Why the Socceroos losing to Honduras could be a good thing

Defeat to Honduras in the final stage of World Cup qualification is a frightening prospect for the Socceroos faithful, particularly to younger fans who only remember three consecutive appearances at FIFA’s flagship event. But could non-qualification have benefits for Australian football and individual supporters?

Tom Rogic

Socceroos midfielder Tom Rogic Source: Getty Images

Let’s start with a caveat. The remainder of this column might read as blasphemous to some, or an ill-advised effort at tempting fate to others, so it might help to be explicit: I want the Socceroos to qualify for the World Cup.

Whatever my views about mercurial manager Ange Postecoglou, or Australia’s prospects in 2018, I will be shattered if the national team lose to Honduras over two legs in the next week.

As a journalist who covered June’s Confederations Cup – and one with a passion for Russia (I have been four times in the past 18 months) – I have both personal and professional reasons for wanting to return next year.

Yet as the Socceroos’ most important tie in over a decade approaches, I cannot help but draw comfort from the possibility of a silver lining to non-qualification.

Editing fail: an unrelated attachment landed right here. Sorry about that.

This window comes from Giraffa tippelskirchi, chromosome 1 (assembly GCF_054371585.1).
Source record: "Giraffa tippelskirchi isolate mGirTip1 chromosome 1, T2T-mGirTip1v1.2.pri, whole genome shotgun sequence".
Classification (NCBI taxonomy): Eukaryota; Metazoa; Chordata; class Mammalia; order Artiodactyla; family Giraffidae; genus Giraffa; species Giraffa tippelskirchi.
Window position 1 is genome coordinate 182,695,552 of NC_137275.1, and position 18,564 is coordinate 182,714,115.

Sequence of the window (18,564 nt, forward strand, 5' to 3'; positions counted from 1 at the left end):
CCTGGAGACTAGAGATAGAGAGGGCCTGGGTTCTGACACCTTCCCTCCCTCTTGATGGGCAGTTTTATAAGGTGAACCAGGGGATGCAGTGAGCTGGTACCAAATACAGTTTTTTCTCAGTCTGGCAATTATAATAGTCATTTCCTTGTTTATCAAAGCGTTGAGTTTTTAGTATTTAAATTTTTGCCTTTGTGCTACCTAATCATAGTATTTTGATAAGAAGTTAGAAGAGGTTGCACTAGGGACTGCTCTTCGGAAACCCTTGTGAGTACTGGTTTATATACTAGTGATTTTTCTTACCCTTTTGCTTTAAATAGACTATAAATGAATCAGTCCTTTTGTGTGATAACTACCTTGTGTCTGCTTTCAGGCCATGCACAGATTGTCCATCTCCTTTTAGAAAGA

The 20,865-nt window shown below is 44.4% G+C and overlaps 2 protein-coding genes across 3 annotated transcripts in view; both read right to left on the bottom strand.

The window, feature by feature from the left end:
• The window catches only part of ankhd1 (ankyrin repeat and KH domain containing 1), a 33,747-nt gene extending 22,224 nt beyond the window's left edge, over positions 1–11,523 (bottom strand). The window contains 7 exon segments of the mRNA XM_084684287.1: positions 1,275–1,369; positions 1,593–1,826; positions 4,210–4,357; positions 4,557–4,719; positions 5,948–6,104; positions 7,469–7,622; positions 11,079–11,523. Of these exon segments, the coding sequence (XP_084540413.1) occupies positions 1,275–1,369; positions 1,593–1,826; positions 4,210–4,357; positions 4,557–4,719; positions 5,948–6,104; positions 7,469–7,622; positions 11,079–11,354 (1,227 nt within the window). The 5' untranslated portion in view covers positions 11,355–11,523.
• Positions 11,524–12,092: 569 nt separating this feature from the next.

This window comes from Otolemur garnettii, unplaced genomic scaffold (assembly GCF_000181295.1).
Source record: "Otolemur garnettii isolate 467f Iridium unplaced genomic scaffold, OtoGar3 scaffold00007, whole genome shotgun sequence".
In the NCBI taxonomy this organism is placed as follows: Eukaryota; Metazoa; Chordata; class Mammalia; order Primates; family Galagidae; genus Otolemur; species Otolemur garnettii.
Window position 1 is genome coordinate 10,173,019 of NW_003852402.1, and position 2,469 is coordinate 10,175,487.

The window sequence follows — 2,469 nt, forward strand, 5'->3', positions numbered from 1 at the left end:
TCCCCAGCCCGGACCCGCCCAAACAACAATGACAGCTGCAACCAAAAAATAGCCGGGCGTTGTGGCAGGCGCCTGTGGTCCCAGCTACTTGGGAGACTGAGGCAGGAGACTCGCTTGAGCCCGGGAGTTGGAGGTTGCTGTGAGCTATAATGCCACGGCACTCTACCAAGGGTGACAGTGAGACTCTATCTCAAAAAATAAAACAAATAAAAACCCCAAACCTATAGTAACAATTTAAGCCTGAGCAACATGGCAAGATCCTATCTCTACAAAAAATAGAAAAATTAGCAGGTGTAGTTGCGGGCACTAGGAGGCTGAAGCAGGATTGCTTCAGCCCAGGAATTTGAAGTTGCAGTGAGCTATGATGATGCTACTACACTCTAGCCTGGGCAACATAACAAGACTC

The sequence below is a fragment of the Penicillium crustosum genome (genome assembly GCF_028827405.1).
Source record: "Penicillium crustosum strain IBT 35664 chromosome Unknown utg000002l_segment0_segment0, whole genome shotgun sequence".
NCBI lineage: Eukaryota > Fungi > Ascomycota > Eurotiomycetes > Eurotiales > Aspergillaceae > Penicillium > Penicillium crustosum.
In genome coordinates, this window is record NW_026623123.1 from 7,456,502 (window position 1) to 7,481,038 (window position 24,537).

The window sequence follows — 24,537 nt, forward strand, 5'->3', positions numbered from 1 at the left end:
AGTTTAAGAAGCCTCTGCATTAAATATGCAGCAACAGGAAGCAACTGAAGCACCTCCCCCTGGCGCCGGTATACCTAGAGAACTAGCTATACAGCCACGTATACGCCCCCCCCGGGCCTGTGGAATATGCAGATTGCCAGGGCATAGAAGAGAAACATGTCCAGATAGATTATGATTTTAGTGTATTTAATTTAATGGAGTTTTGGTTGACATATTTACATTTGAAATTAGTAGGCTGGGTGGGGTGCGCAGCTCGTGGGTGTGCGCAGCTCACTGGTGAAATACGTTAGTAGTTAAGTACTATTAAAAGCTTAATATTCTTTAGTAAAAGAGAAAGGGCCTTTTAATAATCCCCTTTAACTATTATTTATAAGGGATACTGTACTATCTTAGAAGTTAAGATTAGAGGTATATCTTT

Australian football is in crisis. Football Federation Australia, the state associations and A-League clubs are engaged in internecine warfare over governance reform, and the threat of FIFA intervention looms large.

Structural failings, personality clashes and divergent perspectives on the sport’s future have been thrown into stark contrast. It is not pretty.

On the field, the Socceroos have barely scraped through qualifying to reach their present predicament, with insufficient progress from the team’s younger contingent.

The continued reliance on 37-year-old Tim Cahill does not bode well for a Cahill-less future, while the seeming inability of stars Aaron Mooy and Tom Rogic to gel in the midfield recalls England’s Frank Lampard/Steven Gerrard woes.

Postecoglou is leaving, although he refuses to say precisely when, and the list of potential replacements is hardly inspiring.

Non-qualification might be the seismic jolt all stakeholders need.

After two campaigns barely deviating from auto-pilot, the road to 2018 has demonstrated that Australia cannot take the World Cup for granted.

Chartering a long-term course for prosperity at both the international and domestic level requires collaboration, not fiefdoms and infighting.

The lustre of the World Cup and its pot of gold provides a slender thread holding together a complex web of institutional relationships. Breaking that strand will be painful, but it may be a necessary step.

Fourteen years since Soccer Australia’s demise, another program of (less drastic) reform may be in order – and non-qualification for the biggest sporting event in the world is a sure-fire way to hasten the delivery of that medicine.

At a more personal level, supporting a participating team at an international tournament is a stressful undertaking. For Socceroos fans, the process is an emotional rollercoaster that inevitably ends in disappointment.